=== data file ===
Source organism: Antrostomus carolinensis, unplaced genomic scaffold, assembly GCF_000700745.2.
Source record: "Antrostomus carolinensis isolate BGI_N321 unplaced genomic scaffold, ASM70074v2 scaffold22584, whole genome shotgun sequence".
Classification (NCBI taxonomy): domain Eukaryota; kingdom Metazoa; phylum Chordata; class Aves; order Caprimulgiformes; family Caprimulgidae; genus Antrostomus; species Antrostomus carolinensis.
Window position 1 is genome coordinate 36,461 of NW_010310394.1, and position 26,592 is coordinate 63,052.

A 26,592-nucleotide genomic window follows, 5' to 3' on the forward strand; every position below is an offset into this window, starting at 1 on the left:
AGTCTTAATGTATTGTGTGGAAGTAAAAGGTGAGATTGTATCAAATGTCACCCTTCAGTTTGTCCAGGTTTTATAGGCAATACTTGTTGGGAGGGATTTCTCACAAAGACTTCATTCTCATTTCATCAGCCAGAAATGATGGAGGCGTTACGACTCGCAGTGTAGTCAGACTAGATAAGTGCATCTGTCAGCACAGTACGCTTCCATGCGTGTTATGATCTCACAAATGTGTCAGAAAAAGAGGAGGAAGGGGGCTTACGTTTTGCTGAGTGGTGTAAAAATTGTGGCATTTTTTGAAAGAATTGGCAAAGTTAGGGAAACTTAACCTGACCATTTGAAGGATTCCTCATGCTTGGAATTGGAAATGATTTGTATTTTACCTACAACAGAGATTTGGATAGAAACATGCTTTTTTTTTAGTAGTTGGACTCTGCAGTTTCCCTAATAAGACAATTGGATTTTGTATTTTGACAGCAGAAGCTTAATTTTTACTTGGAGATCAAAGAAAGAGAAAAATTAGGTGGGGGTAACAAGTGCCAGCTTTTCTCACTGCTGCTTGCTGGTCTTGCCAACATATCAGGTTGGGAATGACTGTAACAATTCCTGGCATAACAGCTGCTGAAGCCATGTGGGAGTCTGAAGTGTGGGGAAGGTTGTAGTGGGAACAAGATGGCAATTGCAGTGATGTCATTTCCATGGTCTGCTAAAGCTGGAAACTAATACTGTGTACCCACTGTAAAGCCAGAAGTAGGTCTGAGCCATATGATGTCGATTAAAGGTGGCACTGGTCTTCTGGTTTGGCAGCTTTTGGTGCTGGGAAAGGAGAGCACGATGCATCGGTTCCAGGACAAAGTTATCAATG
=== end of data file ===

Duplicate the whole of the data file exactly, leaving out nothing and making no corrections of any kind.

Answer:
Source organism: Antrostomus carolinensis, unplaced genomic scaffold, assembly GCF_000700745.2.
Source record: "Antrostomus carolinensis isolate BGI_N321 unplaced genomic scaffold, ASM70074v2 scaffold22584, whole genome shotgun sequence".
Classification (NCBI taxonomy): domain Eukaryota; kingdom Metazoa; phylum Chordata; class Aves; order Caprimulgiformes; family Caprimulgidae; genus Antrostomus; species Antrostomus carolinensis.
Window position 1 is genome coordinate 36,461 of NW_010310394.1, and position 26,592 is coordinate 63,052.

A 26,592-nucleotide genomic window follows, 5' to 3' on the forward strand; every position below is an offset into this window, starting at 1 on the left:
AGTCTTAATGTATTGTGTGGAAGTAAAAGGTGAGATTGTATCAAATGTCACCCTTCAGTTTGTCCAGGTTTTATAGGCAATACTTGTTGGGAGGGATTTCTCACAAAGACTTCATTCTCATTTCATCAGCCAGAAATGATGGAGGCGTTACGACTCGCAGTGTAGTCAGACTAGATAAGTGCATCTGTCAGCACAGTACGCTTCCATGCGTGTTATGATCTCACAAATGTGTCAGAAAAAGAGGAGGAAGGGGGCTTACGTTTTGCTGAGTGGTGTAAAAATTGTGGCATTTTTTGAAAGAATTGGCAAAGTTAGGGAAACTTAACCTGACCATTTGAAGGATTCCTCATGCTTGGAATTGGAAATGATTTGTATTTTACCTACAACAGAGATTTGGATAGAAACATGCTTTTTTTTTAGTAGTTGGACTCTGCAGTTTCCCTAATAAGACAATTGGATTTTGTATTTTGACAGCAGAAGCTTAATTTTTACTTGGAGATCAAAGAAAGAGAAAAATTAGGTGGGGGTAACAAGTGCCAGCTTTTCTCACTGCTGCTTGCTGGTCTTGCCAACATATCAGGTTGGGAATGACTGTAACAATTCCTGGCATAACAGCTGCTGAAGCCATGTGGGAGTCTGAAGTGTGGGGAAGGTTGTAGTGGGAACAAGATGGCAATTGCAGTGATGTCATTTCCATGGTCTGCTAAAGCTGGAAACTAATACTGTGTACCCACTGTAAAGCCAGAAGTAGGTCTGAGCCATATGATGTCGATTAAAGGTGGCACTGGTCTTCTGGTTTGGCAGCTTTTGGTGCTGGGAAAGGAGAGCACGATGCATCGGTTCCAGGACAAAGTTATCAATG